Well, I don’t know about you, but my weekend went just about like this week’s SNL skit with Adele’s “Someone Like You.”
JK. That was not the story of my weekend. That is the story of every minute of every day of my life, because it was just that good.
(I had really, really hoped to be able to post a video of that skit. Sadly, they are being removed from YouTube as fast as I can find them. If you haven’t seen it yet, please, please watch the episode on Hulu. Emma Stone hosts, the Adele bit is somewhere around 52:00.)
But let’s get serious. While I am still reading Death in the City of Light, today I was thinking (albeit incredibly belatedly) about Borders. In another television reference (my favorite thing to do), anyone catch James Spader’s line on The Office? “Let me tell you how I buy something these days. I know what I want: I go on the Internet, I get the best price. Or I don’t know what I want, and I go to a small store that can help me.”
Now, I was raised on the hippie ideals of supporting local businesses and eschewing big corporations like the plague. Sometimes this gets tricky, like today when I tried to pick a gym that wouldn’t break my unemployed bank. But still, the small mom-‘n’-pops always win in the end. When my parents’ favorite local bookstore went out of business, it was basically like a death in the family.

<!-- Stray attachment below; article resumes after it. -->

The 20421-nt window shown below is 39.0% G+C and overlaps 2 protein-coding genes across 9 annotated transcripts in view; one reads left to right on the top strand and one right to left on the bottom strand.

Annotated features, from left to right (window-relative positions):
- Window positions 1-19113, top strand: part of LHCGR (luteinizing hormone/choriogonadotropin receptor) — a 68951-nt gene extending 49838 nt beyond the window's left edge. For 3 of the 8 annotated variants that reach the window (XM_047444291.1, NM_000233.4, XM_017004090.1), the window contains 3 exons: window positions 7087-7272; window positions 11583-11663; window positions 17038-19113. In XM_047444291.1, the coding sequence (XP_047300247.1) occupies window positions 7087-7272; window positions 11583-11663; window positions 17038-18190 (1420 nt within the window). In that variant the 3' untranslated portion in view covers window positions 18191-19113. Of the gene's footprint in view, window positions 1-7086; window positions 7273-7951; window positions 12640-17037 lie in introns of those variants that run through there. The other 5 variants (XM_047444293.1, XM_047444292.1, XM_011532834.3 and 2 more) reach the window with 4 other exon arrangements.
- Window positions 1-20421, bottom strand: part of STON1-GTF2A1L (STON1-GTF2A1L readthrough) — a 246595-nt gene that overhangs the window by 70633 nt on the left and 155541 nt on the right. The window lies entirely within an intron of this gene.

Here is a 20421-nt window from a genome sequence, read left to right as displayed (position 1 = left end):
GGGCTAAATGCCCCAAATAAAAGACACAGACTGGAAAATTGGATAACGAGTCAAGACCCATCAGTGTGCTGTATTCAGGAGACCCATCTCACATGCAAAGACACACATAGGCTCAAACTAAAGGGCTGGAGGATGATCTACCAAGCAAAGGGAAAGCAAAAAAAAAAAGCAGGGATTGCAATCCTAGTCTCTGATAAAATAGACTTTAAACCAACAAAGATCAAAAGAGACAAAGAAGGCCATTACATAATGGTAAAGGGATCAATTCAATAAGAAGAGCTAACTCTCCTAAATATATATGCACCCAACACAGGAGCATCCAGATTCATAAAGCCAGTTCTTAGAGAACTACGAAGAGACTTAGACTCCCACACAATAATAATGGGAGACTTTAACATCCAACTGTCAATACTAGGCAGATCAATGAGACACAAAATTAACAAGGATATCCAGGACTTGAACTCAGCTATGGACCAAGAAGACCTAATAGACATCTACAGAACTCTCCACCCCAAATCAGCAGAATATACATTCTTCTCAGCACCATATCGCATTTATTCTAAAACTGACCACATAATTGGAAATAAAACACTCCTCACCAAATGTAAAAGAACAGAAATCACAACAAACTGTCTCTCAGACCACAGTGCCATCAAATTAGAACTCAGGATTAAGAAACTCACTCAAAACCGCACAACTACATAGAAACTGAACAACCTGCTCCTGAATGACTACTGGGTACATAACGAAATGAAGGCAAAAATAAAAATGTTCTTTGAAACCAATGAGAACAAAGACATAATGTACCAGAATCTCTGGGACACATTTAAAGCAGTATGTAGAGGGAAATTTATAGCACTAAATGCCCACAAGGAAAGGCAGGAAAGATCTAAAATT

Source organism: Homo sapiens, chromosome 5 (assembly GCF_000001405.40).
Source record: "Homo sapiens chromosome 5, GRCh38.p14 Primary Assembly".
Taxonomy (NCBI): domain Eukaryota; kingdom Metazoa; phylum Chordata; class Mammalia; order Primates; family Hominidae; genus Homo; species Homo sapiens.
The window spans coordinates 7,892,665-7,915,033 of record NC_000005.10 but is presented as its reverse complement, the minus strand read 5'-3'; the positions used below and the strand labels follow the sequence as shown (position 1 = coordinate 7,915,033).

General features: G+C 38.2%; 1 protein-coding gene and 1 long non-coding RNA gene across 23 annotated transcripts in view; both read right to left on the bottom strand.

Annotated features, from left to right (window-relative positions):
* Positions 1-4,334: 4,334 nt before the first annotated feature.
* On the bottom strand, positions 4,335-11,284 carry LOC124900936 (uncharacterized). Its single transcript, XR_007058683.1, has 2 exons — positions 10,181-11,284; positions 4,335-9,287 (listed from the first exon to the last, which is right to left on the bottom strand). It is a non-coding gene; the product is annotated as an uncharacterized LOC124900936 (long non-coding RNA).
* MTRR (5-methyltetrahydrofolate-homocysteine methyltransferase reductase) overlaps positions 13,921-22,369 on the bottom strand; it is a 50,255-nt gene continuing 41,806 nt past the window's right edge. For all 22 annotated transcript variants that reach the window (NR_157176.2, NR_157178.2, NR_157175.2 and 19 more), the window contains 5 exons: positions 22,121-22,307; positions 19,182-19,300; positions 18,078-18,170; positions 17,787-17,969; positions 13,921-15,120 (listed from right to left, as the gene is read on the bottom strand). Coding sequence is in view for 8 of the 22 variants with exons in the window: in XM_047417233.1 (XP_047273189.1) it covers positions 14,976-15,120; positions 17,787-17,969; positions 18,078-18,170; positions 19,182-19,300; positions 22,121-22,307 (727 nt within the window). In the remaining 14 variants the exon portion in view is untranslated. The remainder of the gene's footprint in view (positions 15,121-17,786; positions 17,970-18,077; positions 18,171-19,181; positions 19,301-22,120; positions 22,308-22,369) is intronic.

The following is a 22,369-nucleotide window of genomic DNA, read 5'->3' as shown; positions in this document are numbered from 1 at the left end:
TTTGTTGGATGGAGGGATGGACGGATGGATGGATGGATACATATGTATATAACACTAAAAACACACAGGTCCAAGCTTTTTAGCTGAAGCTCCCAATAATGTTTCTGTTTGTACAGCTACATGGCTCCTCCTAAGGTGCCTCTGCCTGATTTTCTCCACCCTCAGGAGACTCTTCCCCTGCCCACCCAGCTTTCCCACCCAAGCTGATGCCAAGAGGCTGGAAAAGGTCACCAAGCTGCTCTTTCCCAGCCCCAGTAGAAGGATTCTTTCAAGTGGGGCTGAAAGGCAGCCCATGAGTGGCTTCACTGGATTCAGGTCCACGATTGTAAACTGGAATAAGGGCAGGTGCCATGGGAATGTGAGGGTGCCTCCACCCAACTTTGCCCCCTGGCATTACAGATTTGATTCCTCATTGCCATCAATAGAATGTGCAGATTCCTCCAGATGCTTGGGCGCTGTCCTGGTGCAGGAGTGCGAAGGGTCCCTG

This made the closing of Borders ethically and emotionally difficult for me. Could I really be sad about the destruction of this megalith of evil? Did people who worked at Borders really deserve my sympathy when they lost their jobs? The answer, of course, is yes. But still—a tiny part of me wondered whether my favorite small-town book joints would still be in business had Borders simply never existed.
What do you think about the Borders liquidation? Any favorite local businesses you wish were still around for you to support? What are your best tips for dealing with the local vs. cheap debacle?